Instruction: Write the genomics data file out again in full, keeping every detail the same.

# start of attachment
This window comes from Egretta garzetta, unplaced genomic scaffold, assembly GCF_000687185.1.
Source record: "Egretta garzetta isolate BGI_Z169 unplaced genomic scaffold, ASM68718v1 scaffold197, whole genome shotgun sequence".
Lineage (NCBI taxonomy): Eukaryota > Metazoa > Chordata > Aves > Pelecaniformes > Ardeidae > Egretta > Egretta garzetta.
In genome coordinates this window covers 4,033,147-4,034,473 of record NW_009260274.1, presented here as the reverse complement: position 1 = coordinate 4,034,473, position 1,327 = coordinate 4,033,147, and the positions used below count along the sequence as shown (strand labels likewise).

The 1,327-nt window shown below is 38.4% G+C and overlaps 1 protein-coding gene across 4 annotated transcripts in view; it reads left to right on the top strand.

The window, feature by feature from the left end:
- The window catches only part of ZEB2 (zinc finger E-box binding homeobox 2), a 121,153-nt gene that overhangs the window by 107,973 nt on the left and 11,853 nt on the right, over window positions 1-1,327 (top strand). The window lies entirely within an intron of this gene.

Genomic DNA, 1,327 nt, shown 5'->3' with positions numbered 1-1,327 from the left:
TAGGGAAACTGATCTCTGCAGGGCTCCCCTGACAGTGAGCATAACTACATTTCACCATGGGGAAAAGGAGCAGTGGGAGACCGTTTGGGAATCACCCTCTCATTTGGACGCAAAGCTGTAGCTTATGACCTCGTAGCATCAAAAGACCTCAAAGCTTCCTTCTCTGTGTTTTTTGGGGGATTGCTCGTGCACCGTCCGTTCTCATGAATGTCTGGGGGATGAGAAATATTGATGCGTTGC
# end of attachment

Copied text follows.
This window comes from Egretta garzetta, unplaced genomic scaffold, assembly GCF_000687185.1.
Source record: "Egretta garzetta isolate BGI_Z169 unplaced genomic scaffold, ASM68718v1 scaffold197, whole genome shotgun sequence".
Lineage (NCBI taxonomy): Eukaryota > Metazoa > Chordata > Aves > Pelecaniformes > Ardeidae > Egretta > Egretta garzetta.
In genome coordinates this window covers 4,033,147-4,034,473 of record NW_009260274.1, presented here as the reverse complement: position 1 = coordinate 4,034,473, position 1,327 = coordinate 4,033,147, and the positions used below count along the sequence as shown (strand labels likewise).

The 1,327-nt window shown below is 38.4% G+C and overlaps 1 protein-coding gene across 4 annotated transcripts in view; it reads left to right on the top strand.

The window, feature by feature from the left end:
- The window catches only part of ZEB2 (zinc finger E-box binding homeobox 2), a 121,153-nt gene that overhangs the window by 107,973 nt on the left and 11,853 nt on the right, over window positions 1-1,327 (top strand). The window lies entirely within an intron of this gene.

Genomic DNA, 1,327 nt, shown 5'->3' with positions numbered 1-1,327 from the left:
TAGGGAAACTGATCTCTGCAGGGCTCCCCTGACAGTGAGCATAACTACATTTCACCATGGGGAAAAGGAGCAGTGGGAGACCGTTTGGGAATCACCCTCTCATTTGGACGCAAAGCTGTAGCTTATGACCTCGTAGCATCAAAAGACCTCAAAGCTTCCTTCTCTGTGTTTTTTGGGGGATTGCTCGTGCACCGTCCGTTCTCATGAATGTCTGGGGGATGAGAAATATTGATGCGTTGC